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High Court decision finds that a bank’s awareness of a lease does not constitute consent

A bank’s awareness of a lease does not constitute consent

Recent High Court decision finds that a bank’s awareness of a lease does not constitute consent.

It is established law, that a failure to obtain the bank’s prior consent to a lease renders the lease voidable. A matter which often arises before the courts is the failure of a landlord to obtain the prior consent of a bank’s to the creation of a lease over mortgaged property.

A question which recently arose before the High Court, in the case of Jim Stafford v. Ronald McCourt and Ashcliff Guesthouses Limited [2017] IECH 726, was whether the bank’s mere awareness of a lease constituted consent to its creation.


The borrower, Mr McCourt, entered into a mortgage in 2002 with Anglo Irish Bank Corporation Plc (“Anglo”) for €1.25 million, which mortgage was secured on two guesthouses in Dublin. The borrower defaulted on his repayments and Mr Stafford was appointed receiver in 2015.

The borrower claimed that the security could not be enforced and resisted the receiver’s order for possession on the grounds that there was an oral lease that had been in existence between the borrower, as lessor, and a company controlled by the borrower, Ashcliff Guesthouses Limited (the “Company”), relating to the two guesthouses, prior to the date of the mortgage. On this basis, the borrower argued that the lease took precedence over the Anglo mortgage.

The borrower was a director of the Company and owned 99% of the Company’s shareholding.  

Argument that the bank consented

The High Court notedfrom the decision in Murphy v. Hooton [2014] IEHC 266where a borrower alleges a lease takes priority over a bank’s security, that the onus falls upon the borrower to adequately establish the lease in question existed and, furthermore, that the bank consented to it.

The borrower argued that the lease was in effect before he signed the mortgage deed and that Anglo was aware of it. To this end, the borrower sought to rely on a letter sent to Anglo by his financial advisor, who negotiated the loan with Anglo. The letter referred to rent and rates being paid by the Company to the borrower.

Question of consent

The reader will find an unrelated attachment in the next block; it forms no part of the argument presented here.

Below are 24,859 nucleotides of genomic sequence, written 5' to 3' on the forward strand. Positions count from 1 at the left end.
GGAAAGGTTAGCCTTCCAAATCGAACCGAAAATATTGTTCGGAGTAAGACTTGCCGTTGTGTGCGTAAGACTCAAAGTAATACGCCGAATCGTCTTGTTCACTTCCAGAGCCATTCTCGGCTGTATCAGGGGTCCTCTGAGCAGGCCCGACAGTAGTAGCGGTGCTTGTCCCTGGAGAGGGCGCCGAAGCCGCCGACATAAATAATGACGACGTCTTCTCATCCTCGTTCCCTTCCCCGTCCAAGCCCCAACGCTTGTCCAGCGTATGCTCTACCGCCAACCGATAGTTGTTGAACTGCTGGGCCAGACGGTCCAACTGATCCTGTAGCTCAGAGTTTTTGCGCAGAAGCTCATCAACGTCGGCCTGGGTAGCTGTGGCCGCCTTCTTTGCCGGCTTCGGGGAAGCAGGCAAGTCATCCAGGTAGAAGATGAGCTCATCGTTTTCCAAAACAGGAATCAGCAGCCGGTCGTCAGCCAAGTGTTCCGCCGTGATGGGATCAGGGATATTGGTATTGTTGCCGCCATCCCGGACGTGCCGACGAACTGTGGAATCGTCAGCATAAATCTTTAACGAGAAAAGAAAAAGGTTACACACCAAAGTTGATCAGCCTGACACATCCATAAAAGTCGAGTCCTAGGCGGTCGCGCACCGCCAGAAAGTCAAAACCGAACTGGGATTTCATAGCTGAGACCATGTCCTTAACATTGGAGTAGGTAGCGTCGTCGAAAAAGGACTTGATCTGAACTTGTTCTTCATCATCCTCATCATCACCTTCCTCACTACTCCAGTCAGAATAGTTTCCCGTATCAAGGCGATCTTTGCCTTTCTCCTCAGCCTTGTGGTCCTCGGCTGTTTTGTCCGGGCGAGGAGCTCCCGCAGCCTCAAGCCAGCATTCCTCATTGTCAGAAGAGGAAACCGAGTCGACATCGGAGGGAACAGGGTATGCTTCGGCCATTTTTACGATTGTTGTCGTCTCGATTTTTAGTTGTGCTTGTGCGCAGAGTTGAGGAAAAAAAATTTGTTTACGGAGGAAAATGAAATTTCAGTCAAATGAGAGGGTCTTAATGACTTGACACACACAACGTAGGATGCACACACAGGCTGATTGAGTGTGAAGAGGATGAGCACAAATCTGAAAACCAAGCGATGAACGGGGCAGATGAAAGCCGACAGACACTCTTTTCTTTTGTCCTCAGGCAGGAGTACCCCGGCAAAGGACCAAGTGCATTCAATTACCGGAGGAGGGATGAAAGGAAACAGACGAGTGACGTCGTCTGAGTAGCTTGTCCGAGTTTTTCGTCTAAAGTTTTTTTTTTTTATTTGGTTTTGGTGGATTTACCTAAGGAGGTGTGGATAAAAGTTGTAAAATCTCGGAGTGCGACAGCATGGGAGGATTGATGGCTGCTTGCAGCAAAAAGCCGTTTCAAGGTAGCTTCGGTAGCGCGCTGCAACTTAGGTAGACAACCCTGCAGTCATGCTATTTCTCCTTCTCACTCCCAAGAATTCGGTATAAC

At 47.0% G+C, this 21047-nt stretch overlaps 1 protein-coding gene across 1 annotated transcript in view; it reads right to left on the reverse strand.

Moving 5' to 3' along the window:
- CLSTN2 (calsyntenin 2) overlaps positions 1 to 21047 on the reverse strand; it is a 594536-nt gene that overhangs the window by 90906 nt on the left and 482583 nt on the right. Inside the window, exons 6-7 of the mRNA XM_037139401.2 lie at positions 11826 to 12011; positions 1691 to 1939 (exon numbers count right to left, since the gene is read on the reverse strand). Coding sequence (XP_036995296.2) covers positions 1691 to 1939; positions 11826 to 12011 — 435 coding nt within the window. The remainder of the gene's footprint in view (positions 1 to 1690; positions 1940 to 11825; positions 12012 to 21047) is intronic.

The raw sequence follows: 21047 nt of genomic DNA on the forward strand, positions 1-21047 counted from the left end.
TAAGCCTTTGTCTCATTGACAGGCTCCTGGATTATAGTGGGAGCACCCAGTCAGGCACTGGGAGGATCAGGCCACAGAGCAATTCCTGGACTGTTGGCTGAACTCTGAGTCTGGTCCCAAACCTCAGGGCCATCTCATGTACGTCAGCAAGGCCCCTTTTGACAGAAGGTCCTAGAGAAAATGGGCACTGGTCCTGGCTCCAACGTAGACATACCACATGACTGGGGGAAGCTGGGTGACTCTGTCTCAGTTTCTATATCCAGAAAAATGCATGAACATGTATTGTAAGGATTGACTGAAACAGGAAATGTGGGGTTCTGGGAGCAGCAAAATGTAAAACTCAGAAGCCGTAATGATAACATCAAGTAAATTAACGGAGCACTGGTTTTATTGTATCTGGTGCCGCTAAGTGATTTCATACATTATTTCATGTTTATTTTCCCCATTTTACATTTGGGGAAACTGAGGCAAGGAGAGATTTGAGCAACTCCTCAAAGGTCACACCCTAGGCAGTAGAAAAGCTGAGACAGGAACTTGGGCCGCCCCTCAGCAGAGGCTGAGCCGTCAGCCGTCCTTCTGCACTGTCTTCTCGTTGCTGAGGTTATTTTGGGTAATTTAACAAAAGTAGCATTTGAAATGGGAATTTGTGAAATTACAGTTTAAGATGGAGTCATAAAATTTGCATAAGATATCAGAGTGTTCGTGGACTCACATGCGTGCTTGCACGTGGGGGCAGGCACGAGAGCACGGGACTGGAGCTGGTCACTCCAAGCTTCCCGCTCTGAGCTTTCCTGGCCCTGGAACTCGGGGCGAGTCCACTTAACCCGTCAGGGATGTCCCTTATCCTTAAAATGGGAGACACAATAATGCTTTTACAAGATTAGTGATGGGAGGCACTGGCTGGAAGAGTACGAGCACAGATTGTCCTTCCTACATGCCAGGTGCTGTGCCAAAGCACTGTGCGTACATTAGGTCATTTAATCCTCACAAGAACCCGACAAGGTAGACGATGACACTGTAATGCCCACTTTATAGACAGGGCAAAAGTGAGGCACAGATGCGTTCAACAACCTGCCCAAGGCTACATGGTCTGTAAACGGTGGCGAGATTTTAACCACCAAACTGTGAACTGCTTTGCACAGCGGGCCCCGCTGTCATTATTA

The High Court looked at the decision in Fennell v. N17 Electrics [2012] IEHC 228 and found that the fact that Anglo might have been “lax in their dealings” with the borrower and aware that the Company was paying rent to the borrower, that this was not a sufficient conclusion to grant the lease priority over the mortgage. The High Court found that some further action was required from Anglo, such as serving notice on the Company that the rent was payable to them.

Furthermore, the High Court also noted that the borrower’s solicitor had in fact confirmed that there was no lease in existence in the most unequivocal terms, in replies furnished to the requisitions on title, which were furnished to Anglo prior to the granting of the loan.

The Court also placed reliance on the terms of the mortgage deed entered into between Anglo and the borrower, specifically prohibiting the borrower from permitting “to subsist” any lease of the two guesthouses. Accordingly, the High Court were of the view that even if Anglo was aware that the lease existed, it was reasonable for them to rely on the borrower’s undertaking that he would not allow any lease to exist over the two guesthouses.

While the company argued this undertaking was not binding as matter of law on the Company, as it was a stranger to the covenant given by the borrower, the Court could not ignore “the controlling mind” of the borrower, as the Company’s controlling shareholder.

Commercial realities

The Court acknowledged that the commercial reality was that it was “inconceivable” that Anglo would lend €1.25 million to a borrower unless it had a first legal charge over the property. The Court noted that Mr Court was seeking to “leave the bank high and dry while walking away in possession of the premises through his company”. The Court noted that if it was that easy for a borrower to borrow funds, default and continue to use the property in this way, it would be a “very significant disincentive to banks to engage in commercial lending”.

Observations for both borrowers and lenders

This case highlights the utmost importance for borrowers of obtaining express written consent from the bank to the creation of a lease.

The case is also serves as lesson to lenders to ensure that they have not acquiesced in or given up the protection of a negative pledge in their security and to thoroughly investigate whether the existence of a landlord and tenant relationship is in place at the time of granting security, in order to avoid any future issues.

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